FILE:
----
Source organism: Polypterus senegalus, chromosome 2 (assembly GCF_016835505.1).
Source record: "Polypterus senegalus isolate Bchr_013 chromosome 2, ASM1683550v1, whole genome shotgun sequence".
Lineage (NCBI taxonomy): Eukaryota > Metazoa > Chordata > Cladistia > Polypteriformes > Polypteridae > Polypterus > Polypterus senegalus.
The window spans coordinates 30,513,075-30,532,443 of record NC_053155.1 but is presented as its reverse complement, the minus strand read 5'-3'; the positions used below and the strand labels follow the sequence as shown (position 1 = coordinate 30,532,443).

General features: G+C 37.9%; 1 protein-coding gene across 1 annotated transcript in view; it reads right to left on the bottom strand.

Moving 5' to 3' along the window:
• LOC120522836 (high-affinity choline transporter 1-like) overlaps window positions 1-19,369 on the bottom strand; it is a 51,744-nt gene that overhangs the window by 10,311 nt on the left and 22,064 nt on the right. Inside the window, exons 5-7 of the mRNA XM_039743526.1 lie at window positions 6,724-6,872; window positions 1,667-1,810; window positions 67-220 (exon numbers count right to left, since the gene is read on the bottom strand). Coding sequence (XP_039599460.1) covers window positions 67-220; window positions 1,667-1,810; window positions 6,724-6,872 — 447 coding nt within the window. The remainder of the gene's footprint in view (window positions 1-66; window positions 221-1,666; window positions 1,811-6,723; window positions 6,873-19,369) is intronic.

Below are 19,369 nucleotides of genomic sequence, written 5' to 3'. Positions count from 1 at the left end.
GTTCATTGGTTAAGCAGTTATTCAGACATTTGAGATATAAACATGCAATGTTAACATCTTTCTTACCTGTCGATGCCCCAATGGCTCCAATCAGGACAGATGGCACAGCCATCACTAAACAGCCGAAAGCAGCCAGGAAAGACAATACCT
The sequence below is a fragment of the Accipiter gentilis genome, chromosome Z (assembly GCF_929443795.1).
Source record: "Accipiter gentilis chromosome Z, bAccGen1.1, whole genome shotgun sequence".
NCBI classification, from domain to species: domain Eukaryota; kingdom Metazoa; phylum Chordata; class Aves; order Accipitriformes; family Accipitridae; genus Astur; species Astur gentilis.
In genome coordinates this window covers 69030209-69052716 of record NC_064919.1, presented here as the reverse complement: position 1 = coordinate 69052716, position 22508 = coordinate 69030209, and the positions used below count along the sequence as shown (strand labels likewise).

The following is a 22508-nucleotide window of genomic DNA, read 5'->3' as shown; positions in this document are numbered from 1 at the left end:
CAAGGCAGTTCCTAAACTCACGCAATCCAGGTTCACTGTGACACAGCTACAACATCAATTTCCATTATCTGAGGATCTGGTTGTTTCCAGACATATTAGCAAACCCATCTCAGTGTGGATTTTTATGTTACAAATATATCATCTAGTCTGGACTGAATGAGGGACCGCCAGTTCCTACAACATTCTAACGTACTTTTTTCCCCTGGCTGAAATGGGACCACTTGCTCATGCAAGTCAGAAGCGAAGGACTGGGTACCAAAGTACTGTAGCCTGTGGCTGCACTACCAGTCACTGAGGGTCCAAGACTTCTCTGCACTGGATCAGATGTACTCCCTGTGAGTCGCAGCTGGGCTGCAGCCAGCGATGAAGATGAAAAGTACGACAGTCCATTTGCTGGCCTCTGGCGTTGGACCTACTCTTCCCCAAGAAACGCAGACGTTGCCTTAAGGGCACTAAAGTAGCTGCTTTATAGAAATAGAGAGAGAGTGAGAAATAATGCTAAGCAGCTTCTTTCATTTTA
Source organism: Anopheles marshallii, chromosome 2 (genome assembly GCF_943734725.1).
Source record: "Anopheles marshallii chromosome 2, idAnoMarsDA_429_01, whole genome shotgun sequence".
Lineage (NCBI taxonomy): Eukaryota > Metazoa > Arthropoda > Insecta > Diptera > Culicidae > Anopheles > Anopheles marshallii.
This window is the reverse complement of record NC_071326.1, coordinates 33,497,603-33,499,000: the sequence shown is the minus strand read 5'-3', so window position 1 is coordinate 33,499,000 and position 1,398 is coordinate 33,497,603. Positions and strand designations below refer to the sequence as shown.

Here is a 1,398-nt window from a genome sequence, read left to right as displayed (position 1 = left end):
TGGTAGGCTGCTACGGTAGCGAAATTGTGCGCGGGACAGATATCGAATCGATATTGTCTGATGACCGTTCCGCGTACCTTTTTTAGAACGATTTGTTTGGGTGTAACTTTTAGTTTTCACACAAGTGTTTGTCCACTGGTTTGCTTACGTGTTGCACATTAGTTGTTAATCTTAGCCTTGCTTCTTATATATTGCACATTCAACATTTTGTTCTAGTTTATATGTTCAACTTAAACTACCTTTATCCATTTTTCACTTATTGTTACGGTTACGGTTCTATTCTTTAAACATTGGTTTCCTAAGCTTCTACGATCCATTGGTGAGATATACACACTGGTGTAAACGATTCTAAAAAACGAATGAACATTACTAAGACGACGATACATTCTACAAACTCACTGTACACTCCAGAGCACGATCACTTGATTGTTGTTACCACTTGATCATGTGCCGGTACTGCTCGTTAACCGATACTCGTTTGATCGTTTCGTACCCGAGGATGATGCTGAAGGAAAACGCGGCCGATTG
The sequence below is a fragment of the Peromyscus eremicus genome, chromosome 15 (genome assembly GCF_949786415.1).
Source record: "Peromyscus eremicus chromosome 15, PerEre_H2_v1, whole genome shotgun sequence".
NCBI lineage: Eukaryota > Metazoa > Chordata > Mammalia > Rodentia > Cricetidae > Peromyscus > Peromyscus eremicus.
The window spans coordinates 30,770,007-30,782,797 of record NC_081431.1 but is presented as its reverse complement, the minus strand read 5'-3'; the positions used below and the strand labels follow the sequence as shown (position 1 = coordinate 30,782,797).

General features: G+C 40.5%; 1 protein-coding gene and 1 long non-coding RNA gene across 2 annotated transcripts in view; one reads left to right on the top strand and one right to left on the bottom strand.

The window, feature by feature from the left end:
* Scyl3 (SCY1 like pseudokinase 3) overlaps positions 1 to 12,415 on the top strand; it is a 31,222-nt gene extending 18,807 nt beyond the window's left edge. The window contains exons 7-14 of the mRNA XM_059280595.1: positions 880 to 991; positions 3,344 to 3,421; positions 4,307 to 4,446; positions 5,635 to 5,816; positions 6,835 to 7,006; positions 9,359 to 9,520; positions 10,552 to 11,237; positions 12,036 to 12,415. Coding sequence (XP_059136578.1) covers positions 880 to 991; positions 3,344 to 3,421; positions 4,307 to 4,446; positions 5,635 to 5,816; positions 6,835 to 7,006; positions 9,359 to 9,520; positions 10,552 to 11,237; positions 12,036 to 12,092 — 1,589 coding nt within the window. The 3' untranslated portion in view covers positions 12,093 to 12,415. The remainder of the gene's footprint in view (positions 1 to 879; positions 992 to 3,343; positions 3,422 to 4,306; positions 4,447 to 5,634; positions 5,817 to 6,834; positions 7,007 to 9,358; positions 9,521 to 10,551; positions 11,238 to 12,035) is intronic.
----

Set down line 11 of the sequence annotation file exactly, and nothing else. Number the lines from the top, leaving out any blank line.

Source record: "Accipiter gentilis chromosome Z, bAccGen1.1, whole genome shotgun sequence".